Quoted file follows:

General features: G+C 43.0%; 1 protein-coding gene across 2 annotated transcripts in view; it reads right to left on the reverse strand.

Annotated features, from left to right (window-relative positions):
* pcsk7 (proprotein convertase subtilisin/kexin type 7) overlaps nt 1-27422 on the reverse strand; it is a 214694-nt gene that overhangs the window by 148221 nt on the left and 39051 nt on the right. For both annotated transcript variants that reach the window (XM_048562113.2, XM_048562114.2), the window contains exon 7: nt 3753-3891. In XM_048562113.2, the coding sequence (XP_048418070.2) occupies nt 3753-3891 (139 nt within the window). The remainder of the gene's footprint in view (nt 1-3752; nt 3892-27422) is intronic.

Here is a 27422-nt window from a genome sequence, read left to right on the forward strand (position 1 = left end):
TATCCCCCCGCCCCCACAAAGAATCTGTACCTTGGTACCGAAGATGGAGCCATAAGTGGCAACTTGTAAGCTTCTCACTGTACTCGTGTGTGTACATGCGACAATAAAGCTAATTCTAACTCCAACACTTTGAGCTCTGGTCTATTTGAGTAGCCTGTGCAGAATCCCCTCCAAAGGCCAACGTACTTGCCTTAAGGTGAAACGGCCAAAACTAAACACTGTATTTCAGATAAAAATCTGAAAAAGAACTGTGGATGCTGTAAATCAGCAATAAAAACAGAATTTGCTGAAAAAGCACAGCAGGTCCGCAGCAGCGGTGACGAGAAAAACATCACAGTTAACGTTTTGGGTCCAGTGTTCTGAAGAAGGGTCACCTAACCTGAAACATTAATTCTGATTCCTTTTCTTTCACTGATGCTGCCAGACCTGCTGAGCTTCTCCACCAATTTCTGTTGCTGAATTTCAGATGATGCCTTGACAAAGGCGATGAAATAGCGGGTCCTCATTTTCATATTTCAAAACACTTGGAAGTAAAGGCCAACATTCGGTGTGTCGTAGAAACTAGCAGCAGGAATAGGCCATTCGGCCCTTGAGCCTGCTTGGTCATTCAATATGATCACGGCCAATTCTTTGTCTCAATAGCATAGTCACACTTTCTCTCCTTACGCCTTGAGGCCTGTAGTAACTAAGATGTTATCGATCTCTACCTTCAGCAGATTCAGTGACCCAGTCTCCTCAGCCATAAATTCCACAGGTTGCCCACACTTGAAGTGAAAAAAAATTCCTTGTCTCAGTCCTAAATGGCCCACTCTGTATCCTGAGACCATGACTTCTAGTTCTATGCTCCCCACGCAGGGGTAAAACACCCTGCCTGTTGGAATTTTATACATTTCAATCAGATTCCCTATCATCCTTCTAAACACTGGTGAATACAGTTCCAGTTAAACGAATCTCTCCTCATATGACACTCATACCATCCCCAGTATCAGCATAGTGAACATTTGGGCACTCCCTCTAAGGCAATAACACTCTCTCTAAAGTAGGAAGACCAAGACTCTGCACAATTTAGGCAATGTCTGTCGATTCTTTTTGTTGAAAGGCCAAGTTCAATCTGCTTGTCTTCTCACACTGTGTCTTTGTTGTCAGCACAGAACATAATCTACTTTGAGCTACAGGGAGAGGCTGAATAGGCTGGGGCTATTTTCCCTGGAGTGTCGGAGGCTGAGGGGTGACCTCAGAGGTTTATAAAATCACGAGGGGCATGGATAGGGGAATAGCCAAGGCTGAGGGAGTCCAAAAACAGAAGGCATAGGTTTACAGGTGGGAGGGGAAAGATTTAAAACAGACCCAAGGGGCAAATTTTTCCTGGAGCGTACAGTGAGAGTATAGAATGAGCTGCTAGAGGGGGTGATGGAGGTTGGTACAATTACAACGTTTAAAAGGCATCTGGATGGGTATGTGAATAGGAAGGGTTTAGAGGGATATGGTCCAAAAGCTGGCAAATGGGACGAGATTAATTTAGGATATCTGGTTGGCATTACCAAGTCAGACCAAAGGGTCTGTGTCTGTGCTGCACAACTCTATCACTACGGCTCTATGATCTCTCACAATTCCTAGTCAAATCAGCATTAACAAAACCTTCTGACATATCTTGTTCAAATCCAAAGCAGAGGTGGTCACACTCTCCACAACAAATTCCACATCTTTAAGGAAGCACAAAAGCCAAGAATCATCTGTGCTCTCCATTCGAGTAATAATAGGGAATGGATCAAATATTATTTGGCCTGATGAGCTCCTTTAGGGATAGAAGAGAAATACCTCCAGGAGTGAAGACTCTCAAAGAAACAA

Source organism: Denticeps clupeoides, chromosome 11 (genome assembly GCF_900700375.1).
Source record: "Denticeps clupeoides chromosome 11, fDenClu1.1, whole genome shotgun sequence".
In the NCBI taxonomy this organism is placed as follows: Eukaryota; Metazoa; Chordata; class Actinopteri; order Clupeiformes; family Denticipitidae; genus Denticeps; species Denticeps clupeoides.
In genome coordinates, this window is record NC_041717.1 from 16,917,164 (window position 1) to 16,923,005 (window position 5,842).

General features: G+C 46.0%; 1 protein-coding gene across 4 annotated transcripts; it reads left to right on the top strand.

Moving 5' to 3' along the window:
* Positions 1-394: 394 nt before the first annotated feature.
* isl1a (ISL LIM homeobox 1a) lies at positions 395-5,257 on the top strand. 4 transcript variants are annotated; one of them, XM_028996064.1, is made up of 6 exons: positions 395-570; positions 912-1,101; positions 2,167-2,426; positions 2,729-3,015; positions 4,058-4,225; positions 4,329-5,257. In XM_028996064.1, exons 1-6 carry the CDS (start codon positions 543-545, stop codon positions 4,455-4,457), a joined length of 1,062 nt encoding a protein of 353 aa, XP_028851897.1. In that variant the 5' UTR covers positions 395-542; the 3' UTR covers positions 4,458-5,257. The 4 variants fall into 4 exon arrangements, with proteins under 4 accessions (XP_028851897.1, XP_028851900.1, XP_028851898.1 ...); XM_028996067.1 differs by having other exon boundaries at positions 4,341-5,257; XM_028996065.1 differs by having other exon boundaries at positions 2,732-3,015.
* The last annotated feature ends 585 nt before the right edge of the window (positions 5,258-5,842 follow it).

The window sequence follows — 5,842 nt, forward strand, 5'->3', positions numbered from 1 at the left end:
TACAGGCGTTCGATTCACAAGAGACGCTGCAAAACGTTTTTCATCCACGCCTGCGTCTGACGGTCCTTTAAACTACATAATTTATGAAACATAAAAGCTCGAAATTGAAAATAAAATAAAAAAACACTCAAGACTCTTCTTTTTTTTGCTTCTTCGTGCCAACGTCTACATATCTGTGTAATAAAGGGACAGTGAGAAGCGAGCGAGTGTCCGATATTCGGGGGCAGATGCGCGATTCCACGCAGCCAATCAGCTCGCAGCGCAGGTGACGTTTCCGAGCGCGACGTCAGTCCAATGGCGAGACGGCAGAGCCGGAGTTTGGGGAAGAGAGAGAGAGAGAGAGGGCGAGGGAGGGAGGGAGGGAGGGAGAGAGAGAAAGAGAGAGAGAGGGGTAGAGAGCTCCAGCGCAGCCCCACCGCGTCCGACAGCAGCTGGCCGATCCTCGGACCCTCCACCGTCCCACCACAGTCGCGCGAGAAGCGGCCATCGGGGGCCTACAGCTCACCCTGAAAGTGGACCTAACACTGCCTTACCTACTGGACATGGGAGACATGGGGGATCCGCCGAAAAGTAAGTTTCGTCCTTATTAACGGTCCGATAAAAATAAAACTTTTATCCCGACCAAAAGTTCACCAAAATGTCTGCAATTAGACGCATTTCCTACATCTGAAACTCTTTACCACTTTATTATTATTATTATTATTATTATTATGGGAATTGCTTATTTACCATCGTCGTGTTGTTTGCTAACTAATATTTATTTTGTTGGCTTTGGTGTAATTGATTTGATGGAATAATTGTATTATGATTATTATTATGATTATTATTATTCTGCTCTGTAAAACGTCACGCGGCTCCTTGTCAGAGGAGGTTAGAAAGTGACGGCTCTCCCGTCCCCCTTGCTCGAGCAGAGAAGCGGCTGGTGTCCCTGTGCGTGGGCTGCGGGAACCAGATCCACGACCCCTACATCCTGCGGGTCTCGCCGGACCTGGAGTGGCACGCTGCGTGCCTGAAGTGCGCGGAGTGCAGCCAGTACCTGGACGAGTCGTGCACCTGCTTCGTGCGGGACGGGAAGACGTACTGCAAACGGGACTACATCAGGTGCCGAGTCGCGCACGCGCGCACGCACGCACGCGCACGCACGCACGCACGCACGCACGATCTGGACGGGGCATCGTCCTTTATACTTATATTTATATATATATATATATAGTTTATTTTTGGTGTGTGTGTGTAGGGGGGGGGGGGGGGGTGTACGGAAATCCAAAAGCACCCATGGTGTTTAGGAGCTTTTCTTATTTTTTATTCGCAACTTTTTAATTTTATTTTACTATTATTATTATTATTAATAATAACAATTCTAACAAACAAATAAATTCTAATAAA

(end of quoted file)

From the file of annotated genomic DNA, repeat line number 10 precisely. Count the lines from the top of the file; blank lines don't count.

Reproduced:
General features: G+C 46.0%; 1 protein-coding gene across 4 annotated transcripts; it reads left to right on the top strand.